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Theory of Health as Expanding Consciousness

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Alicia Margetts

on 19 March 2015

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Transcript of Theory of Health as Expanding Consciousness

Table of Contents
Health as Expanding Consciousness
Grand Nursing Theory

Unitary-transformative paradigm viewpoint

Holds an understanding that humans are inseparable from their environment and are unpredictable and transformative
Margaret
A. Newman

Journey to Becoming a Nurse
Realized she wanted to be a nurse after her mother became ill with Amyotrophic Lateral Sclerosis (ALS)
Journey Through Education and Career
Masters in Clinical Nursing at the University of California, San Francisco, 1964
CASE STUDY
Theory of Health as Expanding Consciousness
Madeline Guy, Jessica Hoggan, Alicia Margetts, Danielle McBratney, and Breann McLeod
LEARNING ACTIVITY
QUESTIONS
1. How do you see Newman’s theory applied in our case study?
1. Introduction

2. Background on Margaret A. Newman

3. Breakdown of Theory

4. Case Scenario

5. Learning Activity

6. Jeopardy
“Although my mother was confined by her disease, her disease did not define her.”
- Margaret A. Newman
Martha Rogers' Science of Unitary Human Beings
VIDEO
Joined the Faculty at the University of Minnesota in 1984 where she published her first book,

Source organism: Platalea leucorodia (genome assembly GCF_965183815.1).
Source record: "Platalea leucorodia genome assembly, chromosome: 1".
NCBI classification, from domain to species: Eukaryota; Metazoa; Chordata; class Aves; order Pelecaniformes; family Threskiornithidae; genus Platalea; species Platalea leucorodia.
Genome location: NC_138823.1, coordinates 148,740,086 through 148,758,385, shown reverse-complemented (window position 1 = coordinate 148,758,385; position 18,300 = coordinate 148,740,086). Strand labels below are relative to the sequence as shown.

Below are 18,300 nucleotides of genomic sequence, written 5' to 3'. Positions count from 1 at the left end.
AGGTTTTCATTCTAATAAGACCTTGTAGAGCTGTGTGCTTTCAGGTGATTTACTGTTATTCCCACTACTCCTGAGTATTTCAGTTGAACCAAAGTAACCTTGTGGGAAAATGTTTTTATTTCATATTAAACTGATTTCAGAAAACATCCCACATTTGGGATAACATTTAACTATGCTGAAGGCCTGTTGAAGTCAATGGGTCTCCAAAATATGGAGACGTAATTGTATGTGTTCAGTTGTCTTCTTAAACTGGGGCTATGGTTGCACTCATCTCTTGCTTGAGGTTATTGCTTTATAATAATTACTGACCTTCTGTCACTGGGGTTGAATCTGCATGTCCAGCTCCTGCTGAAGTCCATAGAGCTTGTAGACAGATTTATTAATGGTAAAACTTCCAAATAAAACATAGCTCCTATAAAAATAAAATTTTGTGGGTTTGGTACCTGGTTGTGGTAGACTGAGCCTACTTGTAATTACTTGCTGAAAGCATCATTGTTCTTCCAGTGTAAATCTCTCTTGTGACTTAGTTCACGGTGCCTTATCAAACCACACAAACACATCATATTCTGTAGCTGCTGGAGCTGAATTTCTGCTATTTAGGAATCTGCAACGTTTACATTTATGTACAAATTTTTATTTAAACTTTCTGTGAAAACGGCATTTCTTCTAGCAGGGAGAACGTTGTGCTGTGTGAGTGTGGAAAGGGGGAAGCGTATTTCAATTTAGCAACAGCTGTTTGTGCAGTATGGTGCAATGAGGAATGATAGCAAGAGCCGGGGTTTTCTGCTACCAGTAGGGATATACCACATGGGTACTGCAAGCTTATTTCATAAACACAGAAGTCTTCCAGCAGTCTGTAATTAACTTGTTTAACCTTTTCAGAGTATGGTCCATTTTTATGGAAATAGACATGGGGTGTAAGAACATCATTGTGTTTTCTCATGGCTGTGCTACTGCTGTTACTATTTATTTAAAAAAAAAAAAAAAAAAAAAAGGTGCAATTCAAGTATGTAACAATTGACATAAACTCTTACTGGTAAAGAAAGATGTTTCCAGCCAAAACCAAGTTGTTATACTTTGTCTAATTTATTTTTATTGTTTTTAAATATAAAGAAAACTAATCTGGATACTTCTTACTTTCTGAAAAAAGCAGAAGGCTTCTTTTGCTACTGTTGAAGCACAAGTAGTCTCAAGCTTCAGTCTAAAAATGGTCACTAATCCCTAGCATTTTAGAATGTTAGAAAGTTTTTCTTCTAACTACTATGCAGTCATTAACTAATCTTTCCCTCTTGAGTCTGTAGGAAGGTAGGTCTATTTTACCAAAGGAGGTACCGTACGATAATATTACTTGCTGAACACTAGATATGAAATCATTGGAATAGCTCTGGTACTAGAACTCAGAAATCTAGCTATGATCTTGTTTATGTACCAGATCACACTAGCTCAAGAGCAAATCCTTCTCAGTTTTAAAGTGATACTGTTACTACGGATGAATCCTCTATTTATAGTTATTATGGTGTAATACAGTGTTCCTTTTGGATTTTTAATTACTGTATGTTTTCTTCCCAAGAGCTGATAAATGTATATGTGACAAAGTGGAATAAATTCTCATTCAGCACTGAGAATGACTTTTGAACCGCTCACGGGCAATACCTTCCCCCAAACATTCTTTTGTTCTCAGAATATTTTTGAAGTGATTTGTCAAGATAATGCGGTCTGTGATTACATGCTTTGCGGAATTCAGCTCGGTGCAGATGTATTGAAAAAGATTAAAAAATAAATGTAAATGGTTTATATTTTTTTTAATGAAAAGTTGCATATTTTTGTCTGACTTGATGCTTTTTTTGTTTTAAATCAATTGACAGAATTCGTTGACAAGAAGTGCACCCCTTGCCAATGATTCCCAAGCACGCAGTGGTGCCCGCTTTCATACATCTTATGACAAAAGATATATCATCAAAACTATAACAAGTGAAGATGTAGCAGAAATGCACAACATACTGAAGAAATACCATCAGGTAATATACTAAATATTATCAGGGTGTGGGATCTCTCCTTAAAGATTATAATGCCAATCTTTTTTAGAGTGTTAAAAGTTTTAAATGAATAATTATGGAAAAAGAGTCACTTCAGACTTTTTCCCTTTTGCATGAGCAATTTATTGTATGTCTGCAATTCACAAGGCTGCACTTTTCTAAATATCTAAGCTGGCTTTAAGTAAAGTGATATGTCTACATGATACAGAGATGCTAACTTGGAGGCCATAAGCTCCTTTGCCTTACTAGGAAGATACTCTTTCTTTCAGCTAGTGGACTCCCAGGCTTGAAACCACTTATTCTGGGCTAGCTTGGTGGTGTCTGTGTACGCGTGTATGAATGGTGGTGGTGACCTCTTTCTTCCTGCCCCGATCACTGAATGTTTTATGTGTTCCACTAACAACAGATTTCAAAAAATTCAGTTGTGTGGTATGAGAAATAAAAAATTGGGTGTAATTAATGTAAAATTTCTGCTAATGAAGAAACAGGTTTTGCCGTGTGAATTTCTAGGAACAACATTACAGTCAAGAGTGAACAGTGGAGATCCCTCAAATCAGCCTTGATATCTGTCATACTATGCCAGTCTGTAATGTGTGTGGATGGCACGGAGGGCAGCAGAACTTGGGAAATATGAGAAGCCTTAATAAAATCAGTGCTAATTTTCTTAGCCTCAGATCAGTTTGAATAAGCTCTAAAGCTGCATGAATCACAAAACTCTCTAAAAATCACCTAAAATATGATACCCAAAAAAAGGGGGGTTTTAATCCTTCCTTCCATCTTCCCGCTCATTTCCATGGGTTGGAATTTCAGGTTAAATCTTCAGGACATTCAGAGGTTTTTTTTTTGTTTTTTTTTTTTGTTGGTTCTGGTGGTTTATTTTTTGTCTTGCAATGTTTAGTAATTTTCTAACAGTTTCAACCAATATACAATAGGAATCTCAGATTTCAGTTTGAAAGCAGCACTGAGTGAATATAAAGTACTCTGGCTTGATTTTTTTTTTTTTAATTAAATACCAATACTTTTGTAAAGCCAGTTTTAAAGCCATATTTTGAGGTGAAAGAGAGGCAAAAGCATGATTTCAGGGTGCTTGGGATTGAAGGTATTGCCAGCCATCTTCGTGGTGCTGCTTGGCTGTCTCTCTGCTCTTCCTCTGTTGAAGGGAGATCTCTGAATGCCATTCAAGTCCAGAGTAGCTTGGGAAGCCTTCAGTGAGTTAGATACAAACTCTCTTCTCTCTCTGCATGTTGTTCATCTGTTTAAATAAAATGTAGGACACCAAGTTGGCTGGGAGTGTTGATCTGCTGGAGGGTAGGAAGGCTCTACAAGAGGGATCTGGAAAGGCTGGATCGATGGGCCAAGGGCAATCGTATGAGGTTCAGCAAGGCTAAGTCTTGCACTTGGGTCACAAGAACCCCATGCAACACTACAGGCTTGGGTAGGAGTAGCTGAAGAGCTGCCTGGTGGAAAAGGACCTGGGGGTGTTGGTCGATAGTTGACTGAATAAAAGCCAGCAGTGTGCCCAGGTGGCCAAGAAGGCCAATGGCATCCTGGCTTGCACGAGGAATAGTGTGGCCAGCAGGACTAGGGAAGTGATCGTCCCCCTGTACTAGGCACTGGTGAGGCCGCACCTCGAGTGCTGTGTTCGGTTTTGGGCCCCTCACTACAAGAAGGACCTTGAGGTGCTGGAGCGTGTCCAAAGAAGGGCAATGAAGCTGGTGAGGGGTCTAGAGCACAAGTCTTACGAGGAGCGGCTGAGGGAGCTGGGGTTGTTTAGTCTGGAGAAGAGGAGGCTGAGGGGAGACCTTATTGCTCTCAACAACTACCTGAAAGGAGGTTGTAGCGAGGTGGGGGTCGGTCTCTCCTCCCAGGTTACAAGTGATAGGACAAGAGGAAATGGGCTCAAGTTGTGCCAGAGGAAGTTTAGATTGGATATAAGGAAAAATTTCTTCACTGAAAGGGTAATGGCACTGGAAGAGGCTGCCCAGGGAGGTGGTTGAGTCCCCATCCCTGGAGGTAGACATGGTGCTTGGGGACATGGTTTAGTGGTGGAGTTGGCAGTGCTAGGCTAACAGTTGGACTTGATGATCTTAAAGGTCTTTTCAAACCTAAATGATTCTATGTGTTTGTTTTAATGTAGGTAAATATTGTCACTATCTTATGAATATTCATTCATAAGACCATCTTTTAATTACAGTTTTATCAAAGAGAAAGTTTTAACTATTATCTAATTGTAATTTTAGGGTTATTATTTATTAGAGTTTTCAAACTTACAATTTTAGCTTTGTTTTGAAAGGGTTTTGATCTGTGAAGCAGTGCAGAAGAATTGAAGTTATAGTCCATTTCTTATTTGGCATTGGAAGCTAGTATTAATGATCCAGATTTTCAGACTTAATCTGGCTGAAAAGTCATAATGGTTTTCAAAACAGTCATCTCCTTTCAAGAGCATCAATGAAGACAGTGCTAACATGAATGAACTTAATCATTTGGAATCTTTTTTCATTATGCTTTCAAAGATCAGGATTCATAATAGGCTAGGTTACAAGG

"Health as Expanding Consciousness"
Major Accomplishments
Published works on her theory include two books:
Awards
Very influential nurse recognized worldwide as a leader in nursing theory
E. Louise Grant Award for Nursing Excellence from the University of Minnesota
Resonating with the whole is simply when nurses take the time to see the unique needs of each person rather than treating everyone the same
Core Concepts
Metaparadigm
The concept of environment is not well defined by Newman other than to say that it is inseparable from the person and is constantly evolving
Strengths and Weaknesses of the Theory
It is an abstract, dynamic theory, which is impossible to test scientifically
Strengths
Weaknesses
The major strength of this theory is that it gives nurses a new way to view the concept of health
It has been accused of defining concepts to broadly, but when applied across cultures and situations it has been effective
Was originally meant to address those experiencing disease, but as it developed it became applicable to all
Environment
Person
Health
Nursing
The concept of person is defined as a pattern that displays the inseparable relationship between the person and their environment
A person’s pattern is in place and as it becomes recognized health can be attained
The concept of health is when a person’s pattern is recognized; this is done through expanding consciousness
The concept of nursing is outlined by this quote:
“The nurses responsibility is not to make people well, or to prevent their getting sick, but to assist people to recognize the power that is within them to move to higher levels of consciousness”
In Newman’s theory the nurse-patient relationship is a mutual one where the person has to be considered in their context as a whole
Nurses must strive to be with patients rather than do for patients
Expansion of Consciousness
Patterns
Patterns are unique to each person and are seen through the relationship between people and their environment (otherwise known as the human-environmental process)
As nurses we can see peoples patterns through their movements as well as what they tell us about their perception or experiences